Good time had by all, though we returned a little battered & bruised. Low water for sure. Should have been there as soon as possible following ice out on Kesagami (and tried to leave earlier but a work thing prevented us from doing so). So - UKR - about what we expected + great weather and very few bugs. Up Newnham Bay battling some fierce north winds. Crossing K Lake went fine - a bit windy and choppy. Port into Partridge was as expected - squishy and muddy. Upper river was shallow and boney and then became a bit more paddle-able. Decent paddling past the lakes, more headwinds. Then, where the best ww should have been, we spent 2.5-3 days dragging boats through rock gardens with ankle deep water, and over shale shoals that chewed the bottoms of our boats like a cheese grater, then over all the ledges getting around Bear Island (left channel). Past Bear Island it was largely paddle-able again - a few more long shoals to drag over. Two junky buggy riverside raised shelf campsites, but the rest were good. Windbound for an afternoon as we pulled out into the Bay and couldn't make any headway. Second attempt left us sitting in the sand for 7 hours waiting for the tide to come back and float us out. But that cold north wind kept the bugs away... and had us all teeth a-chattering. When the tide came in, we zipped across to the west shore of the Moose for a lovely last night, and then up to the train without incident. As usual, there were copious quantities of whatever makes we hedonists happy, and though we went 3 days longer than our Plan C, we did not go hungry, thirsty, or get low. Put-in on Sat May 27, take out / train out on Monday June 12 - so 17 river days if you count the train day (which is mostly just waiting for the thing to leave), with no layover days - which would have helped - the dragging was pretty physically taxing. Cochrane to Maine was a 16 hour marathon drive, and Tom is just now pulling into his place in Virginia, having left here about 14 hours ago - that's a long solo. Some fish caught, croquet played, & stories swapped. Very remote feeling - virtually no sign of human passage or presence. Big fires were way south of us, and north wind was driving all the smoke south, so we only knew about it bc someone mentioned it in a garmin post. One custom-made double-blade and a stainless steel plate were lost in a tragic tidal dish-washing accident. Film at 11.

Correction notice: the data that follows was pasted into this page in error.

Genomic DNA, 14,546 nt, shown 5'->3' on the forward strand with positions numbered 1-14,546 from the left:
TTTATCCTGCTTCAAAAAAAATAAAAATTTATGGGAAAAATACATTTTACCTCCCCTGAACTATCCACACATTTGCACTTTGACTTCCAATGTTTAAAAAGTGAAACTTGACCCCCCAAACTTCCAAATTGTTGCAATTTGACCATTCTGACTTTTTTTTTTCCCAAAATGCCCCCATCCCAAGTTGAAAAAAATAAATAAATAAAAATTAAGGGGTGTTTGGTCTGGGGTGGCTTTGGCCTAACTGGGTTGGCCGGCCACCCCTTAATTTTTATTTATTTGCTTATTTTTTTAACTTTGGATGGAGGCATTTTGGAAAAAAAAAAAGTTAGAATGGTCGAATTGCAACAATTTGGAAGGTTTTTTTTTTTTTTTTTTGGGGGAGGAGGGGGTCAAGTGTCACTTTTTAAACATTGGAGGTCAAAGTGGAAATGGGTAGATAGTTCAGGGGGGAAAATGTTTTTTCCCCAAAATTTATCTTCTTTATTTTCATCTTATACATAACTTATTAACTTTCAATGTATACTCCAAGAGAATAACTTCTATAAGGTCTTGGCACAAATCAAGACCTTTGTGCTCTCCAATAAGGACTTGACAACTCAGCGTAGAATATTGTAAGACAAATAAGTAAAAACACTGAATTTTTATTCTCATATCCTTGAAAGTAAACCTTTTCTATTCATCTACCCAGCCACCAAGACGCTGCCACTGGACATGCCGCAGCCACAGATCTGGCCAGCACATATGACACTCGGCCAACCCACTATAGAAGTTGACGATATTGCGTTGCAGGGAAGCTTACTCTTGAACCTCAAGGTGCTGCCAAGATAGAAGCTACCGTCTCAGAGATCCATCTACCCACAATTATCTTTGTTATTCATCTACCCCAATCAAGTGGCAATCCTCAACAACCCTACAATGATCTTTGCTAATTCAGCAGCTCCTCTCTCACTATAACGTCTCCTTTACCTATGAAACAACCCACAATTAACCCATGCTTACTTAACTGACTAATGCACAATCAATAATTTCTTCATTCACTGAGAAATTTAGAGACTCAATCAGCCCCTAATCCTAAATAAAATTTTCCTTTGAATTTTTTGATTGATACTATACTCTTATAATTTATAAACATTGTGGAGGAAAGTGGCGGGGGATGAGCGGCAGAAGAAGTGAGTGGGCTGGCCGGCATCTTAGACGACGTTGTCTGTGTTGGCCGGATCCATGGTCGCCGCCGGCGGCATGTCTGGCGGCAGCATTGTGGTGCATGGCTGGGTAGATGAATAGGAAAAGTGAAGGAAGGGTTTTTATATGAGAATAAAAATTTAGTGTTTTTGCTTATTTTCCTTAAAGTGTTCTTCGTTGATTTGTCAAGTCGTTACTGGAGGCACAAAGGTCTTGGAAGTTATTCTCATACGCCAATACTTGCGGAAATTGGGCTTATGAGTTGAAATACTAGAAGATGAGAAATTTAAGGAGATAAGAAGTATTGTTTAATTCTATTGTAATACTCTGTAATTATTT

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PostPosted: June 15th, 2023, 12:25 pm 
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Hey glad you guys made it back safe and sound! Look forward to the detailed report!

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PostPosted: June 15th, 2023, 5:01 pm 
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Similar experience to ours except we did it in July (2011) and got flown into Partridge Lake. It sounds like you dragged and walked all the same sections as us. It is not an experience I want to repeat. We wore a hole through an Esquif Canyon from all the dragging that duct tape barely sealed. On the final morning in a narrow channel before James Bay we came across the largest black bear I have ever seen. Fortunately he had no interest in us as we had nowhere to go. Then the boat that was going to pick us up at James Bay did not show up. $200 later in Sat phone bills I was told he didn't want to come out. Another boat finally did and we made the train with 15 minutes to spare. I have never been so happy to see Moosonee.


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PostPosted: June 16th, 2023, 8:25 am 
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Location: Mid-coast Maine
The Mohawk XL took the worst beating on this trip, with a gash right down to the core. The Tformex Canyon did better than the Mohawk, but there was an awful lot of missing gel coat. The royalex Moisie seemed to come off the best - or maybe its captain was just better at picking lines... - still, it took left its share of red plastic on the river. We also tried to arrange for a freighter shuttle from the mouth of the river, but the driver couldn't get close enough at the appointed time, and we couldn't get to him, let alone even see him, which led to our wait on the sand. But he met us the next morning after we got to Shipsands and saved us the paddle up the Moose against the tide.